People who have been tortured are not always able to overcome the effects of torture immediately after the torture has ceased. They often continue to suffer from many physical injuries incurred from the torture and are often left with psychological issues. Moreover, they may find it difficult to adjust to a new life and have issues integrating into a new community.
To make things easier for torture survivors, there are a number of charities and organisations that aim to help torture survivors rehabilitate. They contribute to making their clients heal from their damaging experience in lots of different ways, including physical rehabilitation, psychological therapy and help with legal and bureaucratic processes. Here are six charities and organisations that provide direct or indirect care for torture survivors.
- The International Rehabilitation Council For Torture Victims (IRCT)
The International Rehabilitation Council for Torture Victims, also known by their acronym IRCT, do not help torture suffers directly. Instead, they govern a network of torture rehabilitation centres – some of which follow – in 74 countries. Their aim is to share good practice between rehabilitation centres and create a community between the different groups. It is a way to join forces between charities and organisations that strive for the same goals. They are also influential in helping other centres open.
- The Helen Bamber Foundation
Helen Bamber, OBE, started by helping Holocaust survivors in concentration camps and went on to become a key figure in other UK-based charities that provide support for torture survivors. The Helen Bamber Foundation is her own charity dedicated to the cause and consisted of a highly skilled team. Her team includes psychologists, psychiatrists, therapists, lawyers, housing experts and doctors. Together they offer torture survivors a holistic programme to address all areas of life following torture. Their process follows a logical three-stage system to provide care in a timely manner.
- Freedom From Torture
Freedom from Torture is a well-known UK-based charity directly helping torture survivors and a member of the IRCT. They were known by their former name, the Medical Foundation for the Care of Victims of Torture, when they were founded by Helen Bamber, OBE. They run five centres across the UK with a smaller presence in two more locations. They offer psychological therapy, social groups to aid integration into the community, legal help and help with Medico-Legal Reports (MLR) when applying for asylum. They also run groups such as Survivors Speak OUT to help influence people in power.
- REDRESS UK
REDRESS UK are a small London-based organisation who aim to help torture survivors in a slightly more niche way that the other charities and organisations listed here. They are able to put torture survivors in touch with doctors and councillors when required, but that is not part of their service. They use the law to help torture survivors with their rehabilitation. Specifically, they seek legal action and justice on behalf of the client and attempt to make those responsible accountable for their damaging actions. REDRESS UK provide their legal services completely free of charge for successful applicants.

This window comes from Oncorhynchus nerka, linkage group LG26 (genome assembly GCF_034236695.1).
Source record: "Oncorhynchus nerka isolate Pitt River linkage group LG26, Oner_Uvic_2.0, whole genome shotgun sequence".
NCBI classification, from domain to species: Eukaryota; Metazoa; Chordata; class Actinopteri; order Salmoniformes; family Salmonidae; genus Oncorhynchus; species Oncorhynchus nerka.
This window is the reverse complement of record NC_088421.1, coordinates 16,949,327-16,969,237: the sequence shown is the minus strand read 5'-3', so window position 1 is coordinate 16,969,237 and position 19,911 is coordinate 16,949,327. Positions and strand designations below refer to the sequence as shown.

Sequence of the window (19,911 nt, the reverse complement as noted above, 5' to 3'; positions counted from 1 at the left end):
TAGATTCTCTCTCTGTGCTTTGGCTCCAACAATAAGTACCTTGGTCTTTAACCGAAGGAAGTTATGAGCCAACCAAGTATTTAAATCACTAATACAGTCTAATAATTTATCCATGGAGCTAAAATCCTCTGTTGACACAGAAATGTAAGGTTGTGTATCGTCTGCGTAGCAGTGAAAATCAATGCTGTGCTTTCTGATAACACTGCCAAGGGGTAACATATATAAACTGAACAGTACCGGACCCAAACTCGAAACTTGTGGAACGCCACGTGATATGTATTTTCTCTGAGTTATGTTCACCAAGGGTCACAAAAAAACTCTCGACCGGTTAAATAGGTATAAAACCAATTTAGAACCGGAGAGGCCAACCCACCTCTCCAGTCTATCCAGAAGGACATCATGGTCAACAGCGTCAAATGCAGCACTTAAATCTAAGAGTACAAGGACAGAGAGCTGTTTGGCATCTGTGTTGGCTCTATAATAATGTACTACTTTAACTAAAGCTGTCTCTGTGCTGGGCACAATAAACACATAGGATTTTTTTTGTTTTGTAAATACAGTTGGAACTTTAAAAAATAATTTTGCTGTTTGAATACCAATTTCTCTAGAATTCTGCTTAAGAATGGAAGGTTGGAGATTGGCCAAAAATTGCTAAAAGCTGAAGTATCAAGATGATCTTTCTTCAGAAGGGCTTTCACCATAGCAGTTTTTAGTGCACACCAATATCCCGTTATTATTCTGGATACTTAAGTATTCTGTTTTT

- Room To Heal
Room to Heal are a torture rehabilitation centre who are also a member of the IRCT. Their programme specifically helps asylum seekers and focuses on a sense of community as a way of redirecting their clients’ lives away from torture. If accepted onto their programme, the torture survivor will be given short-term individual therapy.
Thereafter, the individual will be integrated into support and social groups where activities such as therapeutic gardening, social lunches and workshops will be attended. Clients even get the opportunity to go on bi-annual retreats. Other streams of support such as welfare, accommodation and finance are sourced externally with the charity’s partners to complete a holistic approach to dealing with the aftermath of torture.
- The Refugee Therapy Centre
The Refugee Therapy Centre are a similar outfit to Room to Heal because they are also members of the IRCT and also direct their torture-rehabilitation services to asylum seekers and refugees. However, they are different from Room to Heal because they focus on helping their clients with counselling and psychotherapy. They offer different types of psychological therapy, including family, child, group and couple sessions. They also offer intercultural training and mentoring services.
These are six of the best charities and organisations dedicated to helping victims of torture move on with their lives and prevent the aftermath of torture turning into continued suffering. It is evident that these groups, and many others, strive for the same goals but in different ways. Some of the bigger and more established organisations are able to provide in-house holistic care while others focus on a specific part of torture rehabilitation and outsource other needs to partners and external groups.